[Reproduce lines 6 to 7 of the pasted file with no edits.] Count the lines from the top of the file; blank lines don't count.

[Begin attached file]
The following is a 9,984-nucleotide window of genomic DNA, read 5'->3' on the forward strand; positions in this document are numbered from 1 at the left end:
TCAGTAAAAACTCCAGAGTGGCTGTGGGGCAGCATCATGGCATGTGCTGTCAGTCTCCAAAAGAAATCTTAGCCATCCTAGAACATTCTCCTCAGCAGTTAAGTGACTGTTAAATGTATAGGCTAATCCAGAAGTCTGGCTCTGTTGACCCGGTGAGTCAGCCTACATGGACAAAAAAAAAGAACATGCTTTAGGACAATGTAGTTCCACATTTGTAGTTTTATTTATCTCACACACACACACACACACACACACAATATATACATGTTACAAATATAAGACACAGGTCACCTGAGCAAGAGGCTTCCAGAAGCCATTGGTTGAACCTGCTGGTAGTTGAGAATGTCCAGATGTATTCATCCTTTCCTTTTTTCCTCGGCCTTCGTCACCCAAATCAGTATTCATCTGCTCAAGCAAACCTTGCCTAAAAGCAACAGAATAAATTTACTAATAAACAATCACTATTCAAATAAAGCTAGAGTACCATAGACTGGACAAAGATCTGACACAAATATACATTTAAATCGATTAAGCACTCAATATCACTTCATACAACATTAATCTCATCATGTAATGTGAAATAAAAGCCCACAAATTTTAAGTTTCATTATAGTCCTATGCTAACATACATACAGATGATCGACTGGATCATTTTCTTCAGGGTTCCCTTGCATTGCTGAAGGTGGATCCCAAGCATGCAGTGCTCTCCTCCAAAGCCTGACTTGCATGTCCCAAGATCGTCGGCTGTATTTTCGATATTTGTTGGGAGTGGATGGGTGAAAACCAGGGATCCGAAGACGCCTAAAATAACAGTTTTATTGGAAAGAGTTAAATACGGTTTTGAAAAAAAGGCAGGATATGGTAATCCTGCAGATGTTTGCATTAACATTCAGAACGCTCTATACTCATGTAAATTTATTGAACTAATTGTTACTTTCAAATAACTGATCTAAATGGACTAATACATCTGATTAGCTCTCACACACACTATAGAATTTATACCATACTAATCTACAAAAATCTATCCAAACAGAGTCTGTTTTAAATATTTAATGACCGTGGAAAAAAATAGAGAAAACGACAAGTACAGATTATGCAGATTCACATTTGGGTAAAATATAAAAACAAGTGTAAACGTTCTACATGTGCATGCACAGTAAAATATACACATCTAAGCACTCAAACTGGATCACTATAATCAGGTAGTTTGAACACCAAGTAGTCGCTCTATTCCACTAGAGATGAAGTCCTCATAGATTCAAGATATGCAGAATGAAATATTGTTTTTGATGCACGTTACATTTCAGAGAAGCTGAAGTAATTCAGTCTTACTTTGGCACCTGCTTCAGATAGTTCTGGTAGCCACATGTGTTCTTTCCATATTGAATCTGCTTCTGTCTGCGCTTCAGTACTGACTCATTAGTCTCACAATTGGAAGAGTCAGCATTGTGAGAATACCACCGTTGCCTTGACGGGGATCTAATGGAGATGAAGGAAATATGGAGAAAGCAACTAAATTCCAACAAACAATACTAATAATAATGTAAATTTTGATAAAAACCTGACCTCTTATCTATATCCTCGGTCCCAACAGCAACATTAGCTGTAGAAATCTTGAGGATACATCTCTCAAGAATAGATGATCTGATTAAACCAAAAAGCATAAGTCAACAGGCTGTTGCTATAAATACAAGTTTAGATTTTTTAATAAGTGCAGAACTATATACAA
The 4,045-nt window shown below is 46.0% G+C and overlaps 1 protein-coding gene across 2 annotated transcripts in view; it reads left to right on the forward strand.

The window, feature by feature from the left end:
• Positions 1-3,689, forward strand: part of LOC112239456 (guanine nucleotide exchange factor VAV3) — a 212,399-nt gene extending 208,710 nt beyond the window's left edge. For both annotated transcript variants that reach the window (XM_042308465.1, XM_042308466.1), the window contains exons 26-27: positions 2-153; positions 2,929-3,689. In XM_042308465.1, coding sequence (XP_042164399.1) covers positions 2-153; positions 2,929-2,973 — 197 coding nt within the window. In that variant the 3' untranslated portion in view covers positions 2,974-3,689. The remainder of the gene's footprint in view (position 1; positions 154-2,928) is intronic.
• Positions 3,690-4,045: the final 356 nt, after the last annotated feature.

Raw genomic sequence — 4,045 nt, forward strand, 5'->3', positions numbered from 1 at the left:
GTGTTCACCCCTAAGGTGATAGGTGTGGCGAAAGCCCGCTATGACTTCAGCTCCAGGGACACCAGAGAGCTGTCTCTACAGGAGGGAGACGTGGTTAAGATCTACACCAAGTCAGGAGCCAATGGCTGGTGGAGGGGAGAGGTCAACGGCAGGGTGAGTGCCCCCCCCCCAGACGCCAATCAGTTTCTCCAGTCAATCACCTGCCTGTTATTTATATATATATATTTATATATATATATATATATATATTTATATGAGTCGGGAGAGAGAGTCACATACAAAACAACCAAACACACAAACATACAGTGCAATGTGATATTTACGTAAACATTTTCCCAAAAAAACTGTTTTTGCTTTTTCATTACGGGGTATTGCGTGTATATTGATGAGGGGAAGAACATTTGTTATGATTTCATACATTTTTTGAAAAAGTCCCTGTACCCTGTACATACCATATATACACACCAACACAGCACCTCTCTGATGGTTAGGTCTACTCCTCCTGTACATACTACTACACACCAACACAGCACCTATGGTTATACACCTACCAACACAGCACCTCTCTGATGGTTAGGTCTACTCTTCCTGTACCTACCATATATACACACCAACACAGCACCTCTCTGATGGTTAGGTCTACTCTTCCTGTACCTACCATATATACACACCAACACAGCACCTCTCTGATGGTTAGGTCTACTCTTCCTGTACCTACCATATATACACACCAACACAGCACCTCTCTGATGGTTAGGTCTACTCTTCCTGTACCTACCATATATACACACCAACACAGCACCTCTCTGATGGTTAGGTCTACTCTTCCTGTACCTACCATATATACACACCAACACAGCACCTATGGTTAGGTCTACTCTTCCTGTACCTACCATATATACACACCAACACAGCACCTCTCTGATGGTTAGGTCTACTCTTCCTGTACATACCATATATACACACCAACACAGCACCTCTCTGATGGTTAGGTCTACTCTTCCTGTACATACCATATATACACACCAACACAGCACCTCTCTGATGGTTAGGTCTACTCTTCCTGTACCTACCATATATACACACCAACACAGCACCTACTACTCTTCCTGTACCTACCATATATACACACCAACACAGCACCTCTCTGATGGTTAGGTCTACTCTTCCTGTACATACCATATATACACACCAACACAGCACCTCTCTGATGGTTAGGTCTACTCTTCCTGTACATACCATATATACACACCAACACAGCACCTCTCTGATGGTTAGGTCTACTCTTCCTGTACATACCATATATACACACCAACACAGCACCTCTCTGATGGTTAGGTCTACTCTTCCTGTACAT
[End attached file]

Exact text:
• Positions 3,690-4,045: the final 356 nt, after the last annotated feature.

Raw genomic sequence — 4,045 nt, forward strand, 5'->3', positions numbered from 1 at the left: